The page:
Solar Finds Believers in Houses of Worship

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In December 2012, the majestic BAPS Shri Swaminarayan Mandir in Chino Hills was consecrated as a Hindu house of worship. Attendees at the ceremony noted the lavish architectural details, which include 35,000 pieces of hand-carved Carrara marble from Italy and pink sandstone from India, five pinnacles, two domes, a lotus-shaped reflection pool, and 129 archways; throughout the building, there are 6,600 hand carvings in the marble and sandstone that illustrate the faith traditions and history of Hinduism. But equally of note is the fact that the mandir features a solar power system.

The mandir isn't the only house of worship in Los Angeles or Riverside counties to believe that using solar and renewable energy is a way to honor and preserve the environment-the creation of a higher power. In late 2012, Temple Sinai in Glendale was recognized by California Interfaith Power & Light with an "Energy Oscar" for green building practices. The temple has a 30-kilowatt solar power system, producing almost half of the temple's energy needs and saving an average of $435 per month for the first six months the system was installed. Congregant Jan Freed first brought up the idea of using solar power at the temple, in a project that became known as “Solar Sinai.”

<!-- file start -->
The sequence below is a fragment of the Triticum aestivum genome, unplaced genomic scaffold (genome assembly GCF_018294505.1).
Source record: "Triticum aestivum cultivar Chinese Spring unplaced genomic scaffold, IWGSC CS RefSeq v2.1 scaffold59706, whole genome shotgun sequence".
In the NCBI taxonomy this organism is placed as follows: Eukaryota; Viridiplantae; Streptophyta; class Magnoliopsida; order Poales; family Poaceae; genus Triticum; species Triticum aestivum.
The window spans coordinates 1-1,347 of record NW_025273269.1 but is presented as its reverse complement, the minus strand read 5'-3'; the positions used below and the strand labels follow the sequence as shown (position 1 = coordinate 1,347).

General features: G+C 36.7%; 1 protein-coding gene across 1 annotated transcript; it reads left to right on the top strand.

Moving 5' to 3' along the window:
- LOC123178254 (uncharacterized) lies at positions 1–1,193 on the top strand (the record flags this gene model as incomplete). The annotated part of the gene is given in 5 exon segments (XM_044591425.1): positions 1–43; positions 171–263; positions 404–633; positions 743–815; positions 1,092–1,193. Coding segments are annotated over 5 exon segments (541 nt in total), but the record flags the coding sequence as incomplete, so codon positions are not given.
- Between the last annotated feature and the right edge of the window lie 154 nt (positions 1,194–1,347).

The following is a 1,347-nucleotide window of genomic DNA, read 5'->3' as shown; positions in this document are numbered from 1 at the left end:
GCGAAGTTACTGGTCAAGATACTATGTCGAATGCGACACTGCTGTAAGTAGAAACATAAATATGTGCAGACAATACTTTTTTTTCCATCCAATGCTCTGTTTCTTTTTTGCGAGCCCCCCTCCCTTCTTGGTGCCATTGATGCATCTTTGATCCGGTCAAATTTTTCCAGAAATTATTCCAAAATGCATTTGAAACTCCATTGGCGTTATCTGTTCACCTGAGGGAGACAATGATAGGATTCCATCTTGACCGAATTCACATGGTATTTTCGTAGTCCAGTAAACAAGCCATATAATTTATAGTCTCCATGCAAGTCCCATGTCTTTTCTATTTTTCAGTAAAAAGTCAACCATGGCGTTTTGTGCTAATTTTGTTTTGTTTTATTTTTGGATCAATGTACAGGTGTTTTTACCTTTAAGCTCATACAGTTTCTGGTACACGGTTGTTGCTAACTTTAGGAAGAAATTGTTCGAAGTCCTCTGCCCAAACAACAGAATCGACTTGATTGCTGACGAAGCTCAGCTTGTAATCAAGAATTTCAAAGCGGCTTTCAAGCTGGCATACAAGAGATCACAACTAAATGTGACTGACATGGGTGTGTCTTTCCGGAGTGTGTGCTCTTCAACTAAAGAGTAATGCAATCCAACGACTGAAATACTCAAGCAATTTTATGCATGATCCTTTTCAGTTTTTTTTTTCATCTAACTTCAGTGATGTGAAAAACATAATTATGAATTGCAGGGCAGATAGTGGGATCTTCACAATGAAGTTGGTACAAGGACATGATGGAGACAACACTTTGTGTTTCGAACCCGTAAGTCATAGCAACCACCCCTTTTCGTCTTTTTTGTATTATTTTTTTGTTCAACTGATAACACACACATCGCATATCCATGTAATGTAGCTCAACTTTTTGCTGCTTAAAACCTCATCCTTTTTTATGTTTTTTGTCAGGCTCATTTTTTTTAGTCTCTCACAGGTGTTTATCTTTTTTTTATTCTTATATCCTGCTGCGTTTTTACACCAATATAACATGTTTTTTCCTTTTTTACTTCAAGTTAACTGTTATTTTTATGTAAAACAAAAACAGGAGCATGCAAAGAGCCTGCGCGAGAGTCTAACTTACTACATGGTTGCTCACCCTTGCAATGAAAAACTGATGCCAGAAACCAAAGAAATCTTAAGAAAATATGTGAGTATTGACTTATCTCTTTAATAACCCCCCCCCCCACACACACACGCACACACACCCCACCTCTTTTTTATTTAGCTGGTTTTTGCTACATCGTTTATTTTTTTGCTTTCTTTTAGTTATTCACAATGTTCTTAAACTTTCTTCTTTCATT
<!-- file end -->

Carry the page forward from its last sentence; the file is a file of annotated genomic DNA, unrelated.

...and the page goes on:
“Our business as a religious community is to do what's right,” Freed said in a statement. “What a great joy to find so many at Temple Sinai who enthusiastically supported that view.” The temple, which may install another solar power system, also uses energy-efficient lights, an updated air-conditioning system, and automatic lights in the restrooms.

California Interfaith Power & Light has more than 50 members from the Los Angeles area. The organization promotes renewable energy and energy conservation among houses of worship, hosts events, and gets involved in public policy related to its cause.

One of the most prominent houses of worship in Los Angeles, the Cathedral of Our Lady of the Angels, is a longtime consumer of solar power. The Catholic cathedral had solar panels installed when it opened in 2002. Another church in the Los Angeles Archdiocese, Our Lady of Guadalupe St. Francis Church in Hermosa Beach, is entirely solar powered.

In 2011, The Lamb's Fellowship in Murrieta installed 261 solar panels. Church officials said the system would supply three-quarters of the church's power needs and save about $300,000 in energy costs over the next 20 years.

These are just a few of the many forward-looking congregations that are putting faith in the power of solar to help reduce costs while ministering to the planet.

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